A.R. Gurney's Far East, produced by Lincoln Center Theatre, is a rueful comedy that places a number of typical Gurney characters on an American Navy base in Japan during the early days of the Cold War. "We began by thinking that we'd find the uniforms," says Goldstein, "but it's hard to find khaki jackets that matched. They weren't all made from the same bolts of fabric, so the dye lots would be different. Obviously, the play is so filled with uniforms, you really want to get it right. They couldn't look okay; they had to look perfect." Thus the uniforms were tailored. The designer also had to search for the correct period Hawaiian shirts used in the show. "They were made out of rayon fabrics that shrank when washed," he says. "When you find them, an extra-large Hawaiian shirt from the 50s is probably the equivalent of a medium now."
The central character of the captain's wife, played by Lisa Emery, had the biggest wardrobe. "She wears six or seven outfits, which is a lot for one character," the designer says, adding, "Each is for a different occasion--you get an at-home outfit, a golfing outfit, a cocktail dress, a dress for the local dance, and a traveling suit at the end. Even though she's apart from this Japanese world, there's a slight influence of Japanese color and minimalism in her clothes."
Details of another sort were crucial to the Broadway revival of Night Must Fall, directed by John Tillinger. Emlyn Williams' thriller takes place in a remote country cottage. "Because the play is perceived as being old-fashioned--like a matinee at the movies on a rainy day--[set designer] Jim Noone had the idea that it might look like a black-and-white movie from the 1930s." Thus Noone's set was designed in black, white, and gray tones, with Goldstein's costumes following suit. "We're pretty strict about gray meaning gray," he says, "not meaning brownish grays or bluish grays. Anything with a bit of a color cast to it wouldn't work--it was too bright. We even found that any hair color that was too bright had to be toned down." He experimented with a similar palette for The Learned Ladies, produced this spring at the McCarter Theatre in Princeton, NJ.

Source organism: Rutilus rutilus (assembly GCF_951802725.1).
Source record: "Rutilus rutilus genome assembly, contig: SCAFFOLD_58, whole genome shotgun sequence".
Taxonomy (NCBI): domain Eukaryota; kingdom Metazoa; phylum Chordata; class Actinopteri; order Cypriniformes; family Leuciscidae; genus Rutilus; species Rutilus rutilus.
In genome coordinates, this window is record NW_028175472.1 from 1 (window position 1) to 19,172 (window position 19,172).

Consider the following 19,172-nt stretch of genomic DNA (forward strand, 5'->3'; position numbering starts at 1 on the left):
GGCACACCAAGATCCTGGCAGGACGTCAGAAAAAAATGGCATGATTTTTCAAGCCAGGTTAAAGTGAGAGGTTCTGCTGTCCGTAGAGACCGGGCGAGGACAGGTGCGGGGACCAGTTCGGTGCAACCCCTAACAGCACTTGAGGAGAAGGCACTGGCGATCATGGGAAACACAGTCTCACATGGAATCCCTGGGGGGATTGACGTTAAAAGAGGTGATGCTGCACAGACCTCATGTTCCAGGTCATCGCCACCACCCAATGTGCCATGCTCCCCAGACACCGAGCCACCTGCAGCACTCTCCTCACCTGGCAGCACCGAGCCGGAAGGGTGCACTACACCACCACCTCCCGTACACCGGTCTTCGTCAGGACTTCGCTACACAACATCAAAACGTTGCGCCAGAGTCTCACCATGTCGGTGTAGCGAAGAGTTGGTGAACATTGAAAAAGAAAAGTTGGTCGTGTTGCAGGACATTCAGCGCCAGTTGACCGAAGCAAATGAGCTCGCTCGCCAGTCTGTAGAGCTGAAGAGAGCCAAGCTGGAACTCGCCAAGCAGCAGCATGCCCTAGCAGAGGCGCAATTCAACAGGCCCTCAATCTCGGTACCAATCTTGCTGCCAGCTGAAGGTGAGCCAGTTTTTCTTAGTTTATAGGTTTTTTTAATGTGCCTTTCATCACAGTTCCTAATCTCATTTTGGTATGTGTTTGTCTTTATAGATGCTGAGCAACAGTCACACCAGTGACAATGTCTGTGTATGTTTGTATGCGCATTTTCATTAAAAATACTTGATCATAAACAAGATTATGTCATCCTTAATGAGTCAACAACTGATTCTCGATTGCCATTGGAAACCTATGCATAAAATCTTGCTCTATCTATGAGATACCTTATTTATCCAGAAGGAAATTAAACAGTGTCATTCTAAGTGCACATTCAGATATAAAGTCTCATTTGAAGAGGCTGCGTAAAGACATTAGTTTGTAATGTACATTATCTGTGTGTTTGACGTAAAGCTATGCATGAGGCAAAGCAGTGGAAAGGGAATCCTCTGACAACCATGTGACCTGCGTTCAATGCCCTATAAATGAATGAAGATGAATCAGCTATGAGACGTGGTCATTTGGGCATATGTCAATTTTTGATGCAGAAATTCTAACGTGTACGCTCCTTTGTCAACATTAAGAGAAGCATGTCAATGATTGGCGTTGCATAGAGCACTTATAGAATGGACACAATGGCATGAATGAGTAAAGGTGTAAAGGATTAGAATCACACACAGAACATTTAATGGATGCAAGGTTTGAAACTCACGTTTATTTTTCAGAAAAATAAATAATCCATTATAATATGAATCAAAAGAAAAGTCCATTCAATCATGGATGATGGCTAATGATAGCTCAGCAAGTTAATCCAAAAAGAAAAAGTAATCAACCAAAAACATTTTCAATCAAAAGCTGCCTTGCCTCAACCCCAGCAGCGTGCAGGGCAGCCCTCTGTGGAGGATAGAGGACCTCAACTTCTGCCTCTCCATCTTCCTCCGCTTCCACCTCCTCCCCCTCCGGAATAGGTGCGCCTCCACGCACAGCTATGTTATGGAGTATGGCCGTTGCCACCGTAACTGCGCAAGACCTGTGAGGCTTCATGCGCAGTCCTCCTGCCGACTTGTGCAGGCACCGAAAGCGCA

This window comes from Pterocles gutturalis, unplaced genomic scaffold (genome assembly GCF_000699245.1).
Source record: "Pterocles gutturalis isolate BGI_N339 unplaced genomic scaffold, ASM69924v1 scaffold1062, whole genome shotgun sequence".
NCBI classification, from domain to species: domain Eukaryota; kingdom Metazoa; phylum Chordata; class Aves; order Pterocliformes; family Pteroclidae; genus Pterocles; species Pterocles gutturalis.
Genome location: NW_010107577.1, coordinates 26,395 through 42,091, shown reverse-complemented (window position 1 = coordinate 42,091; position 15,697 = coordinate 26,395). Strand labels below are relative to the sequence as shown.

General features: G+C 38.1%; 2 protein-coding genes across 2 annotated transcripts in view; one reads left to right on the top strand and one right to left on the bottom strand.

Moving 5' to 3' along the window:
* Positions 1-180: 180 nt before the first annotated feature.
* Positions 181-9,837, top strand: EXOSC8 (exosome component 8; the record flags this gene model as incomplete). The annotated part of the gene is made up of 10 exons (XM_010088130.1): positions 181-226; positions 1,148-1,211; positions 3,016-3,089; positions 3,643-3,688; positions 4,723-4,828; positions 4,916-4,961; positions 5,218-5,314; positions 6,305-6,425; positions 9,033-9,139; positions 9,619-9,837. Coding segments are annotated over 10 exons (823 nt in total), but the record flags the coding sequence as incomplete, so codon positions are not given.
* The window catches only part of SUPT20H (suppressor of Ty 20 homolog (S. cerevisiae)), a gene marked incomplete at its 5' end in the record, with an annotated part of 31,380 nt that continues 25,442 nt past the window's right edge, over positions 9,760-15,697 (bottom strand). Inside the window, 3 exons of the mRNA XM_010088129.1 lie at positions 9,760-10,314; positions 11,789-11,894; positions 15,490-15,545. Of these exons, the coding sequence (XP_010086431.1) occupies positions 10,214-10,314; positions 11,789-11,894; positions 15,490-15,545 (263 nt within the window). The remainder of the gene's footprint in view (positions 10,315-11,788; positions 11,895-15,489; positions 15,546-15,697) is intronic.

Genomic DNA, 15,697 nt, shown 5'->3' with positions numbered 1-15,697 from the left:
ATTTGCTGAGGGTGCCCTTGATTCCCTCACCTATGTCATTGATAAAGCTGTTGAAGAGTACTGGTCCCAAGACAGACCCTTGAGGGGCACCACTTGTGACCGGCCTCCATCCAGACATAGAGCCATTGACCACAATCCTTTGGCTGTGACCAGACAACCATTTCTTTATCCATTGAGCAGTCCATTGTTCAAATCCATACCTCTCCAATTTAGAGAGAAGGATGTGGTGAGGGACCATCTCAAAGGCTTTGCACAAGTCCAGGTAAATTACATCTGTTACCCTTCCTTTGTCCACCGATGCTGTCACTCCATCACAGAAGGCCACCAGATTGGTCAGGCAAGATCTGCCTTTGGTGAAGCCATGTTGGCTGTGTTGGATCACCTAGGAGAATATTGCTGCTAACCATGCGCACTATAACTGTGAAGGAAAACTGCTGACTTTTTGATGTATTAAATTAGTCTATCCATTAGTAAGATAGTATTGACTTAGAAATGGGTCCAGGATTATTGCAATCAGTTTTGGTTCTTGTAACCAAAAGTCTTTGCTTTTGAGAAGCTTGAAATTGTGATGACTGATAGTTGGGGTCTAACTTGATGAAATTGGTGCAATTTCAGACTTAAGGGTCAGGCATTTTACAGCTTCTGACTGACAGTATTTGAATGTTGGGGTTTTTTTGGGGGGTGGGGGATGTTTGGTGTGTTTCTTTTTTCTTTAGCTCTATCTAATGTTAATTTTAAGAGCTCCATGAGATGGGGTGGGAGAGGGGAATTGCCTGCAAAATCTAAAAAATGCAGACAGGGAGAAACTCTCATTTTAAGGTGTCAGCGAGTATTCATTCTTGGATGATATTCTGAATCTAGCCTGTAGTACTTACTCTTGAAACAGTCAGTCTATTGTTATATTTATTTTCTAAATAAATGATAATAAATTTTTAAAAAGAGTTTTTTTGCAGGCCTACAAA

The designer returns to Moliere this month, with a production of Tartuffe for New York Shakespeare Festival's Delacorte Theatre in Central Park. "It's basically set in the 17th century," he says, "but we're trying to slightly exaggerate the period silhouette, so that it becomes a bit bolder. Then we're stripping away a lot of the details, so the silhouette becomes even stronger. We're going with colors that are more modern, brighter and stronger, and we're not going to break up the clothes with as many details and accessories as you'd see in actual period wear."
Period wear was the key to Gemini, a revival of the smash hit 1977 comedy at Off Broadway's Second Stage Theatre. Set in 1973, Albert Innaurato's comedy mixes up a bunch of rowdy Southern Philadelphia ethnics with a couple of young WASPs. The challenge, Goldstein says, was finding the right clothing for Innaurato's outrageous characters, including Bunny, a blowsy, bottle-blond divorcee in her 40s. Among other things, Bunny dresses for a court appearance in a hot pink suit, with black and gold high-heeled shoes. "With a comedy like this," the designer says, "the clothes need to be funny, but they can't upstage the actors."